Down and Dirty
Grade: 6 | Time: (2) 45-60 minute periods
Students will investigate the structure and characteristics of soils in the schoolyard and in the garden based on texture, composition, nutrients, and fertility.
What kind of soils are in our garden or schoolyard? How can different soils be characterized? What can we do to improve soils for gardening?
Students will experiment with various soils to discover that different soils have different properties depending on their composition.
Students will identify soil types using a feel test, conduct a permeability test, make their own soil profiles, and test soils using a soil test kit.
Students should characterize soils in the schoolyard and argue from evidence to defend their conclusions about texture, composition, nutrients, and fertility. Students should determine what amendments should be made to the soil in order to grow a specific plant or crop.
Students will implement a soil-conserving or amendment practice in the school garden, according to soil test results.
A rubric is provided for assessing student performance expectations. Discussion questions are also provided.
Students may create a compost heap to divert food waste from the landfill and contribute to soil fertility.
Georgia Performance Standards in Science S6E6. b, S6E5.h,i,j
Next Generation Science Standards
ESS3.A, ESS3.C, MS-ESS3-1, MS-ESS3-3, MS-ESS3-4
Supplies in kit:
Soil donuts/mud pies
16 clear non-plastic cups per class
Bring your own:
soil samples from very sandy to heavy clay source of water (tap, spigot or spray bottles) trowels and zip top bags for soil collection gloves (optional/ 1 pr per student)
hand washing facilities
Teabag citizen science
per group (8 groups of 4 students) 1 unused pyramid-shaped teabag
Bring your own (for each group)
Timer (can be found on most cell phones) Rulers (to measure 8 cm planting depth) Trowel, spoon, stick or digging tool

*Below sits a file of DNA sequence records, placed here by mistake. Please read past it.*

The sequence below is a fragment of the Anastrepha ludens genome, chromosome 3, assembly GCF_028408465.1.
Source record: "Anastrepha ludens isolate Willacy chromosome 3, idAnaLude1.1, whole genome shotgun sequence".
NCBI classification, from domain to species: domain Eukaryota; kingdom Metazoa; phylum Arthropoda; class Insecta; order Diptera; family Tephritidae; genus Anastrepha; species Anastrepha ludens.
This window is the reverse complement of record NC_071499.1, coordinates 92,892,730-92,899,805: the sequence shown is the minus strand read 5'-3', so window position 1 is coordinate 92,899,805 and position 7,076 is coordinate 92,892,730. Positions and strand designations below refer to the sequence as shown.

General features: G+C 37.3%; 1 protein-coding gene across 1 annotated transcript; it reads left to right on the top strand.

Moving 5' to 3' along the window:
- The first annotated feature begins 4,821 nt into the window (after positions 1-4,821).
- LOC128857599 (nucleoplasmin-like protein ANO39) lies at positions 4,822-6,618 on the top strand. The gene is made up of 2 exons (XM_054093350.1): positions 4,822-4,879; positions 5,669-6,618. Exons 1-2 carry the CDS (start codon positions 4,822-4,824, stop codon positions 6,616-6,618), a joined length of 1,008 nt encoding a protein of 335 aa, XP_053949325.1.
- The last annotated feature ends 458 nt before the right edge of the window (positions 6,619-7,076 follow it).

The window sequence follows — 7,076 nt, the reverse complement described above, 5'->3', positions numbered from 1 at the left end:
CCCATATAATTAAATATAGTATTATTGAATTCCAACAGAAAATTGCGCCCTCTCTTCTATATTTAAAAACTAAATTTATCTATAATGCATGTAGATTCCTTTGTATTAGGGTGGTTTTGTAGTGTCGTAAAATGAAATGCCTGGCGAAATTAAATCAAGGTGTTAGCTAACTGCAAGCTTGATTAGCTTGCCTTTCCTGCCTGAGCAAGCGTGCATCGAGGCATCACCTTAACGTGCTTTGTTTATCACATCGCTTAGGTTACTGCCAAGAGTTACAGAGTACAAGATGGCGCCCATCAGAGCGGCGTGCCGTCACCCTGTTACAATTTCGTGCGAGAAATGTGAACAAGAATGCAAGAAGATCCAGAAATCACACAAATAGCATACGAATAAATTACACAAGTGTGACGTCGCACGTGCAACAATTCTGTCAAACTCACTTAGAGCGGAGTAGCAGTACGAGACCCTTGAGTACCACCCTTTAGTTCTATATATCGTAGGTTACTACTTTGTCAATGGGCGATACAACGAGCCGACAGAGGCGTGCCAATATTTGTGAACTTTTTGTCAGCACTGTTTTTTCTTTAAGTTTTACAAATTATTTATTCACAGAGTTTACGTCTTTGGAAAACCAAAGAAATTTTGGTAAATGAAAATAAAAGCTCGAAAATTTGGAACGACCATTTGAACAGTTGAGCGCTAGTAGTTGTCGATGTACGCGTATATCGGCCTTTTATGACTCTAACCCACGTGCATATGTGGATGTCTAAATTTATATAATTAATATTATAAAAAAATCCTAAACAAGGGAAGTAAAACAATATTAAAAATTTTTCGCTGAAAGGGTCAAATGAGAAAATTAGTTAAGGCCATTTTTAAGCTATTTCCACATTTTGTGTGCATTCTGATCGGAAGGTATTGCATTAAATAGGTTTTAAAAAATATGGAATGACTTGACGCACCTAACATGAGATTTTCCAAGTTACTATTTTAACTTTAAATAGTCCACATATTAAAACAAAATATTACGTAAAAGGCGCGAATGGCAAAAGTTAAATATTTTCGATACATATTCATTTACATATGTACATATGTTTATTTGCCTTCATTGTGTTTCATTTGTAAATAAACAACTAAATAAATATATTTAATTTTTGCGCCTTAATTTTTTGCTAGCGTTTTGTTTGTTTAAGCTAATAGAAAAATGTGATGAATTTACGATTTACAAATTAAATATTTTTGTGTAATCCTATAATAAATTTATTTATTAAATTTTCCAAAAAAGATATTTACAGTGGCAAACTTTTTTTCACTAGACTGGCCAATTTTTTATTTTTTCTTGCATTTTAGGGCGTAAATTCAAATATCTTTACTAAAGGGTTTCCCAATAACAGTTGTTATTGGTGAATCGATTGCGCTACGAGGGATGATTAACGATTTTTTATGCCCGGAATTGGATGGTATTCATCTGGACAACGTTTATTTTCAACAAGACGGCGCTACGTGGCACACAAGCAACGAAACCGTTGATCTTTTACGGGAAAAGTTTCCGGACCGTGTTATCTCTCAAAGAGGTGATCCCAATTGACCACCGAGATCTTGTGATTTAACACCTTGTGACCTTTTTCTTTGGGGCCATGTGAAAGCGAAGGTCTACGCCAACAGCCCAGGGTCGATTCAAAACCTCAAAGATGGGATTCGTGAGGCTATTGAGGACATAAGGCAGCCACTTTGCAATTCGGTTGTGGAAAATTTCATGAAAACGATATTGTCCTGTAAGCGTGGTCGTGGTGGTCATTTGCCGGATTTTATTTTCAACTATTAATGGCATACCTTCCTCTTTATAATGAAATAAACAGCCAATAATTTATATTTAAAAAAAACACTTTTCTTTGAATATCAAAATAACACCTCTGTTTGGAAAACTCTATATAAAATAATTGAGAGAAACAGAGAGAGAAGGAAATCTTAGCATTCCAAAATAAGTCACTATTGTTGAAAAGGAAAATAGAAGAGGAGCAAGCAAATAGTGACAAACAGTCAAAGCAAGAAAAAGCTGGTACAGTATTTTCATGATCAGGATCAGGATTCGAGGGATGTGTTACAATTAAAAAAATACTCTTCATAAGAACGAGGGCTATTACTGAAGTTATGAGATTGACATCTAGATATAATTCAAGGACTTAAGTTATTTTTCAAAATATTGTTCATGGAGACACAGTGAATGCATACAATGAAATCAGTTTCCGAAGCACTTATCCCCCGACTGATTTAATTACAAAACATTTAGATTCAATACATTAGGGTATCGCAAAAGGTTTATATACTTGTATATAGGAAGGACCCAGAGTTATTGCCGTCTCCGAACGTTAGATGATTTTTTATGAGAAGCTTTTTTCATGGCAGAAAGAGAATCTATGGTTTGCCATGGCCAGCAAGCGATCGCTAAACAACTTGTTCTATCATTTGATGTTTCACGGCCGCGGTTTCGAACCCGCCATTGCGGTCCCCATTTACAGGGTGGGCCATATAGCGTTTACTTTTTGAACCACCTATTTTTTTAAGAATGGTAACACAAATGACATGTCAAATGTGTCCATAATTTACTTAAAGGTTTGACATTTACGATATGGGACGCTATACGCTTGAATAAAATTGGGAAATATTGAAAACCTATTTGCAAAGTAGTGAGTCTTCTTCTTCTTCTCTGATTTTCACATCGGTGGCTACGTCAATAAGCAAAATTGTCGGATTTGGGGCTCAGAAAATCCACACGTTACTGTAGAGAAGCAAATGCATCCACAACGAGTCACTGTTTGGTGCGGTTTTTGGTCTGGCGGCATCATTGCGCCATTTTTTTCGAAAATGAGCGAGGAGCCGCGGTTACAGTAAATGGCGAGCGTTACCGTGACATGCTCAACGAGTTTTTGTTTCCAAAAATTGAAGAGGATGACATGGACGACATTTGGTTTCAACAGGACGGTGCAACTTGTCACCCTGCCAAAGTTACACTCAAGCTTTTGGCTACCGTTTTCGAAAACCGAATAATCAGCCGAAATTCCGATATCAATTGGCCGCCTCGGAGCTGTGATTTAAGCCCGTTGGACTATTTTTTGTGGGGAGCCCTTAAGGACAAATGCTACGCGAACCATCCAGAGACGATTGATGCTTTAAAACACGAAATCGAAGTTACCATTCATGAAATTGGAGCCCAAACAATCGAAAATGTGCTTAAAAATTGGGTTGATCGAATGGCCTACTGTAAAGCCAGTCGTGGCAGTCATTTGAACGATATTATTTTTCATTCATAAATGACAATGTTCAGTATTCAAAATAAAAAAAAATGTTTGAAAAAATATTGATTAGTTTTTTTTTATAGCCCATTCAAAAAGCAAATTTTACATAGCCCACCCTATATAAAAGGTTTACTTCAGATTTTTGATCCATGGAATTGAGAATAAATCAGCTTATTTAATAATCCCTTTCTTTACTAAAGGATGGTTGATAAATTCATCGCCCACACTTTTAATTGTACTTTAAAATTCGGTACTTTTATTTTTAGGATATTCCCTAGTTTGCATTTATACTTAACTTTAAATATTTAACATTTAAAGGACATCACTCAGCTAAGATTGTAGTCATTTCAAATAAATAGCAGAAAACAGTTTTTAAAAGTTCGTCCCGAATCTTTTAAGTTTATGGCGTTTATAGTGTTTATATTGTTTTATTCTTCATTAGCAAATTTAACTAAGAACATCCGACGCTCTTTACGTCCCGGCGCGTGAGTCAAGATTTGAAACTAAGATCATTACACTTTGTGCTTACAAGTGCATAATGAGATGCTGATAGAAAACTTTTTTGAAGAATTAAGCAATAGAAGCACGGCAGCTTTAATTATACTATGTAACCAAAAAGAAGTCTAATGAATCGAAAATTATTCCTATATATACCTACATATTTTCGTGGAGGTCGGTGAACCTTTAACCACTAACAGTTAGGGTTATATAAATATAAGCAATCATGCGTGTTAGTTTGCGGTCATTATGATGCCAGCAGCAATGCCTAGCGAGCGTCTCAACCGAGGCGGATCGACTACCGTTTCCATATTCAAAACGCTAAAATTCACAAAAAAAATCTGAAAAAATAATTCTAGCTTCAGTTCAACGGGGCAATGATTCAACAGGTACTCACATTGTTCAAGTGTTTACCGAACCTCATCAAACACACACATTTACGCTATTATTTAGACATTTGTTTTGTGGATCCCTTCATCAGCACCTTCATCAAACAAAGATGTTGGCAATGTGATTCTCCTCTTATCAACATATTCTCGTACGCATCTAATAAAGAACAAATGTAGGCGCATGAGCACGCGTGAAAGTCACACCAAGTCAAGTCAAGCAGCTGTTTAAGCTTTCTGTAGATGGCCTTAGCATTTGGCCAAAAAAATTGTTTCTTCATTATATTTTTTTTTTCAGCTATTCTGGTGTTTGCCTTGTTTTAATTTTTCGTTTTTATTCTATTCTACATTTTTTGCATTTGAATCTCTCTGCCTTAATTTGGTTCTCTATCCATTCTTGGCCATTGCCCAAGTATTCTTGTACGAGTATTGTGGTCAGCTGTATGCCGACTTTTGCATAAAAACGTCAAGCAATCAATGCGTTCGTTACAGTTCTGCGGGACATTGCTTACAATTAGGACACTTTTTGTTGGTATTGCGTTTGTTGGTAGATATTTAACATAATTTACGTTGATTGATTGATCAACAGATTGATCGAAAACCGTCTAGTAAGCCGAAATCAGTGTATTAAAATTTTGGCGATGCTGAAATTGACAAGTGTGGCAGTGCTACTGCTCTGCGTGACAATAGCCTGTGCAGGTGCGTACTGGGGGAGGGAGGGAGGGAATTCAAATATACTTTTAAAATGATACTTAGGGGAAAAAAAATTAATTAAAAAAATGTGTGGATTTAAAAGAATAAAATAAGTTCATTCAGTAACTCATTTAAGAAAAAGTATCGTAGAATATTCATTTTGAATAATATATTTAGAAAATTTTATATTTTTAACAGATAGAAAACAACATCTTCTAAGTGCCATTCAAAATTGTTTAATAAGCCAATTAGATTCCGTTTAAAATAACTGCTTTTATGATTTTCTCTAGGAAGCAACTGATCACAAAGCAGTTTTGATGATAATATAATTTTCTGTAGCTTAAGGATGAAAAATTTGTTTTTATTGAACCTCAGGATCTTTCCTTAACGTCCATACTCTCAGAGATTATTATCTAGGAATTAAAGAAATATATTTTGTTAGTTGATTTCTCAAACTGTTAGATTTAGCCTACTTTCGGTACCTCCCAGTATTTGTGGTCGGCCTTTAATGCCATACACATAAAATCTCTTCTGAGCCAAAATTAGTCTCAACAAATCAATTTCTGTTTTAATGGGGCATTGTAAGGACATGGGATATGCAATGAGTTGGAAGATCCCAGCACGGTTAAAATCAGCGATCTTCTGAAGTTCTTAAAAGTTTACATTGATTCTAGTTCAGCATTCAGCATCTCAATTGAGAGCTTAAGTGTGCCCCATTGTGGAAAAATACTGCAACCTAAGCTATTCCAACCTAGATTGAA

per group (8 groups of 4 students)
samples of three local soils (1 set per group)
OR three artificial “soils” made of pebbles, sand, clay
Permeability of soil
1 rubber band per student
1 soil test kit (N-P-K-pH) per group of 4 students
Bring your own:
2 uniform size water containers per group of 4 2 small pieces of cloth per group of 4
1 timer or cell phone per group of 4
Students will collect and characterize soils from the schoolyard and the garden; test soils; and amend accordingly. Students will also implement a soil conserving practice in the school garden and/or create a compost heap.
Students will design and build a composting system and analyze the resulting soil.
Rain Garden to the Rescue
Grade: 6 | Time: 4-5, 60 minute periods
Students will measure the impervious area on campus, including the school building and paved surfaces, in order to calculate the size of a rain garden large enough to filter the “first flush” of runoff from a rainstorm; then observe the flow of runoff on school property and determine locations where a rain garden should be located in order to filter water before it enters ditches, creeks or storm drains; design a rain garden, and install it.
How can I design and build a rain garden that will filter contaminants and pollutants from run-off water on school grounds?
Students will watch a video and read an article regarding ocean pollution and make the connection that, regardless of where one lives, contaminants and pollutants washed away by run-off water end up in waterways and eventually in oceans.
Students will calculate the area needed to capture and clean the ‘First Flush’, (the first ¾”-1” of rain after a dry spell) when the majority of pollutants are flushed from a hard surface such as a roof, driveway, parking lot or sidewalk.
Students will explain and defend their selection of location, size and design of the rain garden using evidence from tests of soil compaction, studies of water flow direction during rainstorms (or topo maps), location of nearest storm drain, ditch or creek, and research on suitability of plants selected.
Students will install a rain garden on school grounds.
A rubric is provided to assess student performance expectations. Questions for discussion are also provided.
Students may design rain gardens for other local community buildings.
Georgia Performance Standards in Science S6E5.j
Next Generation Science Standards ESS3.A, ESS3.C, ESS2.C, MS-ESS3-1,
MS-ESS3-3, MS-ESS3-4, MS-ESS2-4
Supplies Per class:
4 Garden spades
4 Measuring wheels (1,000 ft)
Bring Your Own:
BYO: plants or seeds for rain garden BYO: computers/internet for student research
Students will design and install a rain garden to filter contaminants from run-off water.
Students will use technology such as a measuring wheel and calculator to compute various formulas, including the square footage of impervious surfaces, rainwater harvesting formulas, and the permeable area needed to harvest rainwater. Students will also design and install a rain garden.
Visit http://captainplanetfoundation.org/wp-content/uploads/2013/10/Rain-Garden-to-the-Rescue_6thgrade_PRINT.pdf to download the full document.